Political science is a branch of the social sciences concerned with the study of the state, government, and politics. It is also defined as the study of government or political units. It deals extensively with the theory and practice of politics and political behavior. Political science is the analysis, description, and prediction of political behavior, political systems and politics. Political science is essentially a study of human behavior.
Politics is an observational, not an experimental science. Political science was codified in the 19th century in the university of Columbia, when all the social sciences were already established. But political science has ancient roots; indeed, it originated almost 2,500 years ago with the works of Plato, Aristotle, Socrates and Xenophon. Political scientists study the roles and systems of governance including governments and international organizations, political behavior and public policies.
They measure the success of governance and specific policies by examining many factors, including stability, justice, material wealth, and peace. 1) Politics involves change. Studying politics involves studying change—change in governments, laws, and political–social attitudes and opinions. 2) In an increasingly interdependent world even those changes that appear essentially domestic in nature may resonate with international significance. 3) Politics also involves decision making over the world’s resources. politics is about deciding who does and does not get access to what the world has to offer. 4) Political science is the academic discipline that seeks to understand the relationship between individuals and political institutions.
Indeed, politics encompasses all those decisions regarding how we make rules that govern our common life. Governments, individuals, neighborhoods, interest groups, political parties, news media, business interests, professional associations, international organizations, etc. are major political actors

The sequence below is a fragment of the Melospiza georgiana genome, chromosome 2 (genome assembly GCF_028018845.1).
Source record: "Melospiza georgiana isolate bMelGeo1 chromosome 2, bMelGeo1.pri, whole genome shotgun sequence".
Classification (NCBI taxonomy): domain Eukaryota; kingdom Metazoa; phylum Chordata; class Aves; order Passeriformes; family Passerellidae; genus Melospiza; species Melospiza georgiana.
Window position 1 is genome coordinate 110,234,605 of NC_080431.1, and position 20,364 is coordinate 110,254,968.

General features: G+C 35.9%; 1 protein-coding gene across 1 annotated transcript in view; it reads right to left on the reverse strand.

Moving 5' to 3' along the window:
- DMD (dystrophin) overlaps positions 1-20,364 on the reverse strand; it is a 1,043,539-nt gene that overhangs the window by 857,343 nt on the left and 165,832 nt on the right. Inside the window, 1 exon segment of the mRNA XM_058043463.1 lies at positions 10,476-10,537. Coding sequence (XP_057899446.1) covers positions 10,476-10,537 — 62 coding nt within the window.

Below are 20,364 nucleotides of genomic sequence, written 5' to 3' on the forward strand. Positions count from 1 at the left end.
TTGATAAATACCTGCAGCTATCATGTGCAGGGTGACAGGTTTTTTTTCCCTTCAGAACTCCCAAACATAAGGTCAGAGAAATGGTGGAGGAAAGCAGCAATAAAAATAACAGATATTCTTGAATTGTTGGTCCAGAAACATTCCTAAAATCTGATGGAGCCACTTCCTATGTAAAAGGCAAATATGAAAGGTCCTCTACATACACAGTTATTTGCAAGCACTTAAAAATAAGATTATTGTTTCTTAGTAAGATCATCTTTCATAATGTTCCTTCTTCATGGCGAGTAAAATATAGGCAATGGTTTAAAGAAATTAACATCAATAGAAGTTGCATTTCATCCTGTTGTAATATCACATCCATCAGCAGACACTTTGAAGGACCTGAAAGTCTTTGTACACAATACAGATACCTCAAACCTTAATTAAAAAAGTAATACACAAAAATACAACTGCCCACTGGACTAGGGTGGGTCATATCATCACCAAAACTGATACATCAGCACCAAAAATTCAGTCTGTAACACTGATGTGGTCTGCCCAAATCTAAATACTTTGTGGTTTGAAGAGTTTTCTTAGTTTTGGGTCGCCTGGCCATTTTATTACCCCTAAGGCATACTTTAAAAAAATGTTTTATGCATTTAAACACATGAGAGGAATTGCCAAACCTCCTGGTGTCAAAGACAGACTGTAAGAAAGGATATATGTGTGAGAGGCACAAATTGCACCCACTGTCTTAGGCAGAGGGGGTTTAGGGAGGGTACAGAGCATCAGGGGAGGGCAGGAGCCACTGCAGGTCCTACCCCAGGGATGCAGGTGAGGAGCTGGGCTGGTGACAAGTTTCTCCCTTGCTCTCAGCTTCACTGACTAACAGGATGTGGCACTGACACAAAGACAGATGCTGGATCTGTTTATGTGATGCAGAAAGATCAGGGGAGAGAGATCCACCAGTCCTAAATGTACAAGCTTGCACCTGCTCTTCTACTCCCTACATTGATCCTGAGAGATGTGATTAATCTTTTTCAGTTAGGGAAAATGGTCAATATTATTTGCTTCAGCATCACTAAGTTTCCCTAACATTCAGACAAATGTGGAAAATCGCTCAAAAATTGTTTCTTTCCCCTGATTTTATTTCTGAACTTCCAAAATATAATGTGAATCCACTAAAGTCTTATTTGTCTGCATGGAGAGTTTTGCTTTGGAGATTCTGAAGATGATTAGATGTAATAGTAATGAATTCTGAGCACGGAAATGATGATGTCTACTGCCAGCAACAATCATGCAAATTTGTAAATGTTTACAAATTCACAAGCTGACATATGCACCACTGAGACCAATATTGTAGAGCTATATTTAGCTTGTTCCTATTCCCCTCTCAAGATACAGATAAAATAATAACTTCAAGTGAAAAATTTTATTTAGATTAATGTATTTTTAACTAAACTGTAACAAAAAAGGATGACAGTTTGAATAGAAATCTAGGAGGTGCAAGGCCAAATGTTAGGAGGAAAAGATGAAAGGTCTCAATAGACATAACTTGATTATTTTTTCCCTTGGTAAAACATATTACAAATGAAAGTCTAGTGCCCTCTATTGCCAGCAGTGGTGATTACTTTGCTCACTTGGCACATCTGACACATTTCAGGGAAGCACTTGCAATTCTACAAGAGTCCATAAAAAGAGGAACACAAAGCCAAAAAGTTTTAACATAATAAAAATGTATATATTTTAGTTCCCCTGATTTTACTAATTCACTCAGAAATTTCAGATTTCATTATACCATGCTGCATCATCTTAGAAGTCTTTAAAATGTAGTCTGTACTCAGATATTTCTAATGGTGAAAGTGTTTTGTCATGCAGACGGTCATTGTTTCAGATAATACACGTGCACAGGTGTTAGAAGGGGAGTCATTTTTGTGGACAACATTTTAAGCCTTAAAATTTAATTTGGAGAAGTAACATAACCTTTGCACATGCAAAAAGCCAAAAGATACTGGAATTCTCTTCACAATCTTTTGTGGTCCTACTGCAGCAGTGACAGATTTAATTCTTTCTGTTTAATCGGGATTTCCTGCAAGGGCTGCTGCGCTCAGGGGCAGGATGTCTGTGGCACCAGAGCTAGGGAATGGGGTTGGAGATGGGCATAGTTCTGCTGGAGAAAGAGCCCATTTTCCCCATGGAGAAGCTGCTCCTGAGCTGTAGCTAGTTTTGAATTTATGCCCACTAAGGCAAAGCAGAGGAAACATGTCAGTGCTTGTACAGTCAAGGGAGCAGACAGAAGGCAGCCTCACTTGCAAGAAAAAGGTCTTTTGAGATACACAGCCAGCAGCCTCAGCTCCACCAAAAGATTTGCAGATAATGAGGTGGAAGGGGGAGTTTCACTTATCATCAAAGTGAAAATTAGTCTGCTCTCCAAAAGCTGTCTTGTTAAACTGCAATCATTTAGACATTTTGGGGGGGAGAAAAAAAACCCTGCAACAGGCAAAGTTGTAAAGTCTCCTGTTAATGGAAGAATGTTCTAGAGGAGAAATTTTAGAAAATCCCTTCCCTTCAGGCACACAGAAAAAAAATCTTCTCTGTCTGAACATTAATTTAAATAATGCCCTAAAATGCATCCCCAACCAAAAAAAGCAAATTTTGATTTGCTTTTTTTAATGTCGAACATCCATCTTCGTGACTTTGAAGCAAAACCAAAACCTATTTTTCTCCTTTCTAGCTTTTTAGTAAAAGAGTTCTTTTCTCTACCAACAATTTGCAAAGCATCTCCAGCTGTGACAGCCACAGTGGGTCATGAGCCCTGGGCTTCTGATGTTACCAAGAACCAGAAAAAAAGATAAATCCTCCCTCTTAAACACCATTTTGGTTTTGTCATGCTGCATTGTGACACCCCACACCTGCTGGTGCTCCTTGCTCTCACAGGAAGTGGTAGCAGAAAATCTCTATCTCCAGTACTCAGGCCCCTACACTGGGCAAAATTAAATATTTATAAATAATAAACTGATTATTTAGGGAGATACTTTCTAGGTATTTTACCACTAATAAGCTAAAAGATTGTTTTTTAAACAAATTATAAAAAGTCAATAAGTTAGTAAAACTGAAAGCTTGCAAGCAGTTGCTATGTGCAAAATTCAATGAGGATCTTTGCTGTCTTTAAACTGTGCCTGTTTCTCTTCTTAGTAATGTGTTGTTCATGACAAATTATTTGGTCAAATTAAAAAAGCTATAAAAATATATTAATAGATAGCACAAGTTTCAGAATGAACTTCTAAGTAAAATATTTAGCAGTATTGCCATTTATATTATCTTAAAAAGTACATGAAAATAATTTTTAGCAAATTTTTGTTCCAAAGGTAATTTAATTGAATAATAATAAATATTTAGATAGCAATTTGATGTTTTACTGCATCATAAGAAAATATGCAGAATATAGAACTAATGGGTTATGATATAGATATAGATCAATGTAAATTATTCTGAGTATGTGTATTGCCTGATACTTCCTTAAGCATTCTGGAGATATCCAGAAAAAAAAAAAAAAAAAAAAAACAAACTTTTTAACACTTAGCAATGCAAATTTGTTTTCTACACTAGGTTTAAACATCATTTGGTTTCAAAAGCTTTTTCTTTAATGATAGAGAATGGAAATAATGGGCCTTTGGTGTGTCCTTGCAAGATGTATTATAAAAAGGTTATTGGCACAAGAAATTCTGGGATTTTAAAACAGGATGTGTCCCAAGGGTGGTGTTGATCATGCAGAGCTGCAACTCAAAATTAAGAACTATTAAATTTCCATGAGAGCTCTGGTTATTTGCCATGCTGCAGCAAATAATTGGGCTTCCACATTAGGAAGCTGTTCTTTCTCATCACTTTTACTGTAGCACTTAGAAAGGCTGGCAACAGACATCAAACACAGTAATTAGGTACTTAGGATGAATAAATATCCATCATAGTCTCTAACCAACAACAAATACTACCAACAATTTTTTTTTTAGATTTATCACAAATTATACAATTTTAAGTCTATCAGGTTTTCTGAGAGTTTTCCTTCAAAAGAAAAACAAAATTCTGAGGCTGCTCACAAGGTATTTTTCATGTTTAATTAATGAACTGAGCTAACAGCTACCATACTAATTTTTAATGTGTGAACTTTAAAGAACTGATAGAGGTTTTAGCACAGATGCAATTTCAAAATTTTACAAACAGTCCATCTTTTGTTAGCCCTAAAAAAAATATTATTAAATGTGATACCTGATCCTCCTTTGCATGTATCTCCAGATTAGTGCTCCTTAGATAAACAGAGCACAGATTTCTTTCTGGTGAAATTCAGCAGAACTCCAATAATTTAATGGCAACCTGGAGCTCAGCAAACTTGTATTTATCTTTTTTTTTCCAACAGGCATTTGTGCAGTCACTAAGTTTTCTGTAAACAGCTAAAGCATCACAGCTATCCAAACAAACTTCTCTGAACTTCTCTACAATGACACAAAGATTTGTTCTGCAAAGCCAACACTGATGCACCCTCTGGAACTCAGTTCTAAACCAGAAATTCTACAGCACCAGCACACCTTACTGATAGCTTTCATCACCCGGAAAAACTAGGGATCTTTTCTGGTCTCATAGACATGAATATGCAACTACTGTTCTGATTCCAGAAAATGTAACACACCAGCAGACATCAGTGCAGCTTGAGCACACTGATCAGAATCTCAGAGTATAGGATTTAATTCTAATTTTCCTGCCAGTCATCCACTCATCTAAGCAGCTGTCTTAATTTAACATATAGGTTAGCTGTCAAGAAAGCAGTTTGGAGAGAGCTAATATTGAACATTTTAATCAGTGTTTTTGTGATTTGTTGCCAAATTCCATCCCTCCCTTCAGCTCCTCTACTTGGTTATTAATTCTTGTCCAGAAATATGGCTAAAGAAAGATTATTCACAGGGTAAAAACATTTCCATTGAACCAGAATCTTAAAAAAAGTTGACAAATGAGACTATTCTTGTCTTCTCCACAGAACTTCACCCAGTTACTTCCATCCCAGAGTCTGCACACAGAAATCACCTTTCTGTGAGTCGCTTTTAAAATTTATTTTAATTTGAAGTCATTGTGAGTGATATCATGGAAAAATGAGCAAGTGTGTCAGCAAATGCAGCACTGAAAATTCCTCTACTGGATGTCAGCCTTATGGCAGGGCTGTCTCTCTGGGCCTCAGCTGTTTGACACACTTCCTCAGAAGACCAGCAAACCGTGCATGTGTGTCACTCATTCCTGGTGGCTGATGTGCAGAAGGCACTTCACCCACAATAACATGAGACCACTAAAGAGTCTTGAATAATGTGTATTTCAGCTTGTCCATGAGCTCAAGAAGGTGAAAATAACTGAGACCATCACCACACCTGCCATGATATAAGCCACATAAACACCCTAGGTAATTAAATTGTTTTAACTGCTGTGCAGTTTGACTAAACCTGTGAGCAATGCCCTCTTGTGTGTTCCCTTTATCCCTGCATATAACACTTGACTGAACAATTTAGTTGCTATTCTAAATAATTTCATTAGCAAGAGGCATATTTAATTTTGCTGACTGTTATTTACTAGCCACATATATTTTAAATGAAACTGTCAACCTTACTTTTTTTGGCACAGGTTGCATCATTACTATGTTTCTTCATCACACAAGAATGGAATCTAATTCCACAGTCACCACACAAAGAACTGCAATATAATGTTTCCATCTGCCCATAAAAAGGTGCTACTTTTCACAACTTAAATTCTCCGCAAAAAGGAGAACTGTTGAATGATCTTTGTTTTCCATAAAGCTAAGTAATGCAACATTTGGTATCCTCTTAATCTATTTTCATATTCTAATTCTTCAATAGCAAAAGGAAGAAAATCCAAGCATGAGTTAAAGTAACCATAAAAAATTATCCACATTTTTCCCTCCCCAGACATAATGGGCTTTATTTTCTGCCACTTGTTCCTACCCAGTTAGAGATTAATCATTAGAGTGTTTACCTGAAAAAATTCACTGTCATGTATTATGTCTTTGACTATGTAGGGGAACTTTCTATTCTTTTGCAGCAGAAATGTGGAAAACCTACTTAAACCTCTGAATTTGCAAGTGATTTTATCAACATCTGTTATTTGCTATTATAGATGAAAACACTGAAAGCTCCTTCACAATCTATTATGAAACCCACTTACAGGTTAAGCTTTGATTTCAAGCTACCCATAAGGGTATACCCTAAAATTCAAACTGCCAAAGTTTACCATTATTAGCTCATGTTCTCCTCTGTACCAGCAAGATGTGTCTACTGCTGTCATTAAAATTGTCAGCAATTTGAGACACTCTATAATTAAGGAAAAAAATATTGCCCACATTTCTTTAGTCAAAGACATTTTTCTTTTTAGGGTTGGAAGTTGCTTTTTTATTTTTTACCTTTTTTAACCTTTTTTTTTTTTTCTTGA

What important things politics studies? * Public policies determine how wealth and power are distributed in the society, and those policies in turn affect all of us – our income, our safety, our access to clean water, medicine, & education, and even our life expectancy. * Politics is important; it’s how we live in common, regardless of if we live in a free democratic society or if we live under the Taliban or the Nazis.
Why is an American citizen likely to live longer than a Liberian citizen? Life expectancy, access to safe water sources, and opportunities for jobs paying livable wages are all areas of our lives affected enormously by political decisions of the world’s governments, as those governments make choices about how the world’s resources are to be distributed and how conflict is to be resolved. Politics involves the choices governments make in shaping the process whereby medicine, water, food, housing, and jobs are made available or unavailable to the world’s people.
America vs Africa
* Approaches to Political Science * Historically, the field of political science has been divided into three major methodological traditions or schools of thought: traditionalism, behavioralism, and postbehavioralism. * Traditionalism: The methodological tradition that seeks to understand if certain government or political institutions are behaving in accordance with how they “ought to behave.”
Behavioralism: The school of thought that looks at the “actual” behavior of certain persons or institutions. It is largely data driven and without a strong commitment to values. Behavioralists focus their research on quantitative analyses. They may seek to better understand the relationship between certain variables and attempt to find a correlation or relationship between them.
Post-behavioralism: The school of thought that seeks to combine elements of the traditional approach with those of behavioralism. Just as behavorialists critiqued traditionalists for being too “moral” or “value oriented” in their analyses, postbehavioralists have critiqued behavioralists for being too scientific and, in many ways, guilty of ignoring ethical responsibility to the field and to the citizenry at large.